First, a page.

Inspired by the very good documentary I found on YouTube I decided to check out the rest of Kate Bush’s discography, previously being thoroughly familiar with only her two most acclaimed albums, “The Dreaming” (a collection of ten fantastic songs on big variety of topics) and “Hounds of Love”, the first half of which is five hit songs ranging from good to amazing, and the second is “The Ninth Wave”, a true masterpiece concept suite consisting of seven songs and telling a gut wrenching story about a woman washed over and left alone in the night, and her sheer determination to survive, just her, the sea and her thoughts (oh, shit, I have JUST learned that “The Ninth Wave” is also a painting!)
So now I’m familiar with the entirety of This Woman’s Work (a gratuitous Kate Bush song reference here) and I can’t think of another artist I know who achieved a comparable level of flawlessness – there isn’t a SINGLE SONG on ANY OF HER TEN ALBUMS that I wouldn’t like. Not even a single song that would not resonate with me. She is just amazing in how she can make every piece compelling.
4. Kate Bush, “Oh To Be In Love” (1978)
So I decided to pick one song from her every album I got to know last year. The pick from her 1978 debut is “Oh To Be In Love”, which starts like a sweet song by a teenage girl but is elevated by the male vocal in the chorus singing the song’s title.
5. Kate Bush, “Kashka from Baghdad” (1978)
Of all her albums I think I love her follow-up, “Lionheart”, the least, which is far from saying it’s not a good album – it’s still fantastic, it just has fewer of songs that make my heart melt instantly (which, in Kate Bush’s case, is still more than half of the album). But it still has “Hammer Horror”, which is a goody for a film fan like me, and then there is “Kashka” with it’s amazing piano and delicate lyrics, reminding me of a quiet gothic bar that Indiana Jones could visit in one of his travels through the Middle East.
6. Kate Bush, “The Wedding List” (1980)
I think the most prevalent ear worm of her whole body of work, judging from the number of times I woke up with this song stuck in my head. While last year, after being disappointed by Tom Ford’s “Nocturnal Animals” I cemented my opinion that I just don’t like revenge movies, a revenge SONG seems to be an entirely different matter. This song was indeed inspired by a Francois Truffaut revenge movie, “The Bride Wore Black” and is wonderfully angry (and rightfully so, just check the lyrics). I think what makes is truly stand out is the change in tone between a solemn bridge to an emotional chorus that happens more than once.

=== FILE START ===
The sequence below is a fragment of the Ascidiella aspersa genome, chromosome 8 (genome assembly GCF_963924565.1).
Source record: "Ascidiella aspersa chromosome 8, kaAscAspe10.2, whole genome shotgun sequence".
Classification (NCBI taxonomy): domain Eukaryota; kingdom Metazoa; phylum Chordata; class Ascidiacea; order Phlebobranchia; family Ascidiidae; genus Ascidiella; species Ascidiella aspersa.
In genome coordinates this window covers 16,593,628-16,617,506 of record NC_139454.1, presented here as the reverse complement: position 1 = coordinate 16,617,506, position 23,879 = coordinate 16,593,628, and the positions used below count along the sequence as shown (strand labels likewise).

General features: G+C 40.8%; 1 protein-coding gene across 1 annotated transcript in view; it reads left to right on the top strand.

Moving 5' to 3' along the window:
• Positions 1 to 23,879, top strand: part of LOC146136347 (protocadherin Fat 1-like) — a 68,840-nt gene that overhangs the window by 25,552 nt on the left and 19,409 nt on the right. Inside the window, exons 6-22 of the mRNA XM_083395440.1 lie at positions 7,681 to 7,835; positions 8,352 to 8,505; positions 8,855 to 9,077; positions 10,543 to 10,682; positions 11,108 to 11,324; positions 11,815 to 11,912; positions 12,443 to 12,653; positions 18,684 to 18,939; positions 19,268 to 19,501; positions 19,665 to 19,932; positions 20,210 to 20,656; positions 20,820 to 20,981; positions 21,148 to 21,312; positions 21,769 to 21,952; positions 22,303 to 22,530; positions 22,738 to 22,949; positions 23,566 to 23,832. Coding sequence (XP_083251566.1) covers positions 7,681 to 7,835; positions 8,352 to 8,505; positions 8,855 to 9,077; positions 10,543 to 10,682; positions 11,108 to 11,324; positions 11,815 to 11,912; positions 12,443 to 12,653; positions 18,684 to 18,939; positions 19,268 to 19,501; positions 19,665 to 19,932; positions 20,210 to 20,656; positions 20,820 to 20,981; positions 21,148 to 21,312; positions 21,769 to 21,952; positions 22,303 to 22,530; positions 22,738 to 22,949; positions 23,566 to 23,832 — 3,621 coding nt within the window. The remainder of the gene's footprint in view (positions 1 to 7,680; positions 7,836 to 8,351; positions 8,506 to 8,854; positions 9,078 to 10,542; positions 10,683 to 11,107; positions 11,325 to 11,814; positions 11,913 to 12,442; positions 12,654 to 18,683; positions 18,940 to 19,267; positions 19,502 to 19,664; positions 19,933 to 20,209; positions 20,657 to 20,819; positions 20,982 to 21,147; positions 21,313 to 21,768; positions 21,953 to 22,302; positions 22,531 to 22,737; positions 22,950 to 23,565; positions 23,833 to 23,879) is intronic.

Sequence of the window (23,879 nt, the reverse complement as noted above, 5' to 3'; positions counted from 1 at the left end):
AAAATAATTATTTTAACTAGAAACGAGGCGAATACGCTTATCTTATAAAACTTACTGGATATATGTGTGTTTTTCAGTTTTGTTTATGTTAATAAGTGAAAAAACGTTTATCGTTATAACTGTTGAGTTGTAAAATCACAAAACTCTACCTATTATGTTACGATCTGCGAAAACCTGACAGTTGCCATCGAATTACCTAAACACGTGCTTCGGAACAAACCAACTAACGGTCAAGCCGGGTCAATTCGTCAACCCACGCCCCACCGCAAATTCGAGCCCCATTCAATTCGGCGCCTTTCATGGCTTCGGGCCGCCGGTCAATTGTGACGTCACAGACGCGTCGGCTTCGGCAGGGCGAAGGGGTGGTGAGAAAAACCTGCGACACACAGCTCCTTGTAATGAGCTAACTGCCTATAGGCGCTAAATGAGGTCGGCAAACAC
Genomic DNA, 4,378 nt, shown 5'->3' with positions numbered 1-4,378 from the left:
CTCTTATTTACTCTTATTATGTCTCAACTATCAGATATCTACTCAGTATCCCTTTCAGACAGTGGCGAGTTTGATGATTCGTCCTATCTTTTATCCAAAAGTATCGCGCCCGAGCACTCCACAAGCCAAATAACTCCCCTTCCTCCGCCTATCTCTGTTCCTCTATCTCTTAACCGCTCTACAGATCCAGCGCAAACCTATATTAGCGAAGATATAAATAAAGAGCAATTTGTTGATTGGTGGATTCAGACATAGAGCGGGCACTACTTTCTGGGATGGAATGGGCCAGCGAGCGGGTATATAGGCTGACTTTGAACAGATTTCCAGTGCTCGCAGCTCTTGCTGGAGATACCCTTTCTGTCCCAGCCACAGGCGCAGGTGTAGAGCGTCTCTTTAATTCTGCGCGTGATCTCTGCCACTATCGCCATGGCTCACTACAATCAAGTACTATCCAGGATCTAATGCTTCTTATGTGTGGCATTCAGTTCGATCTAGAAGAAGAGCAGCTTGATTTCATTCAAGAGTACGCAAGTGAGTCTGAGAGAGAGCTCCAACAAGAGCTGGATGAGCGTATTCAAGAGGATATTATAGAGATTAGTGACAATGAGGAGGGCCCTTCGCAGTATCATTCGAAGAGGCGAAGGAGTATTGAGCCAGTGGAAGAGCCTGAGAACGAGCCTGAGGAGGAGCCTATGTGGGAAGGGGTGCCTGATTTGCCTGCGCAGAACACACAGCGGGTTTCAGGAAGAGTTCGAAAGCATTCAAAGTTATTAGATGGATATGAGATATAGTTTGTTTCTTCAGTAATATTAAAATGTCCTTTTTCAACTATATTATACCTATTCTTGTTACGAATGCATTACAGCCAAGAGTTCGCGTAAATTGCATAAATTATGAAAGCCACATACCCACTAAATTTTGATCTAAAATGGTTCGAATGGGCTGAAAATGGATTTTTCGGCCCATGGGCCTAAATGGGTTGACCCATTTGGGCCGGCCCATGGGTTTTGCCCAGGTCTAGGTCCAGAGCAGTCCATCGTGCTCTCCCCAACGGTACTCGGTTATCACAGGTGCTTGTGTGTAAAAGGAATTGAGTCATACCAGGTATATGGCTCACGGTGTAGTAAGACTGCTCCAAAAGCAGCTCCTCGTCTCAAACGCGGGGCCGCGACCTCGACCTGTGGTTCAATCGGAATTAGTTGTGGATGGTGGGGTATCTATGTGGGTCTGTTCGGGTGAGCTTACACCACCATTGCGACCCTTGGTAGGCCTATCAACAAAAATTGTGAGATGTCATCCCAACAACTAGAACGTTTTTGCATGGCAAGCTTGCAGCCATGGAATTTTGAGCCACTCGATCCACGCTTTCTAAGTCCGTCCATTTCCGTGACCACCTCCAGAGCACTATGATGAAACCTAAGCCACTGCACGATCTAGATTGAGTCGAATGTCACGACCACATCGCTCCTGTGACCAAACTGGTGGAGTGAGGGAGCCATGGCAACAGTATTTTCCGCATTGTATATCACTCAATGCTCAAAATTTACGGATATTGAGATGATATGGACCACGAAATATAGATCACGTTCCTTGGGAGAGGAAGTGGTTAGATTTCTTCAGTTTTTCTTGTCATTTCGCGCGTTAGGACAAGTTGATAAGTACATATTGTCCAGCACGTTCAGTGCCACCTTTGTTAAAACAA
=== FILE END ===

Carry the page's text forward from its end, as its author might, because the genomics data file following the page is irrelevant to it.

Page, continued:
This might be my favorite Kate Bush song outside of the two albums I knew previously, but the whole “Never For Ever” album is truly fantastic, with the singles “Army Dreamers” (have you seen the video for that?), “Breathing” and even the ever-present “Babooshka” which my daughter loves. But there’s also “Egypt”, “The Infant Kiss” and “Delius”, a funny little song that I should hate but can’t stop loving.
7. Kate Bush, “The Fog” (1989)
It was hard to pick a song from “The Sensual World”, the follow-up to her best album, because it’s full of amazing songs. There’s the eponymous, James Joyse’s “Ullyses”-inspired song, there’s “Deeper Understanding” about the Internet addiction years before the Internet, there are “Love and Anger” and “Rocket’s Tail”, heavy pieces with David Gilmour’s guitar… But finally I chose “The Fog”, a quiet piece with Nigel Kennedy on violin and amazing lyrics about a father recognizing his daughter (“Put your feet down, child… because you’re all grown up now.”, spoken by Kate’s actual father), which just hits very close to my heart right now.
8. Kate Bush, “Flower of the Mountain” (2012)
I’m cheating here: I didn’t pick the eponymous song from “The Sensual World”, but here I did pick the 2012 remake of it, from a remaster/re-recording album “The Director’s Cut”.
The whole album is interesting to hear Kate singing some of her older songs anew, in her more mature voice and as a more mature woman.
9. Kate Bush, “King of the Mountain” (2005)
Kate Bush is amazing in that while I wish she’d put out more than just the 10 albums she did, with huge gaps between her last few, I can’t be angry at her, because I know – and it’s evident in the music itself – that she just found happiness somewhere else and didn’t feel obligated to make music if she didn’t want to.
Her happiness came in part from her being a mother, and some songs from her latest albums are about that, including this love letter to her son (which it actually is not, because it was written three years prior to Albert’s birth, but it sounds like one).
(to be continued…)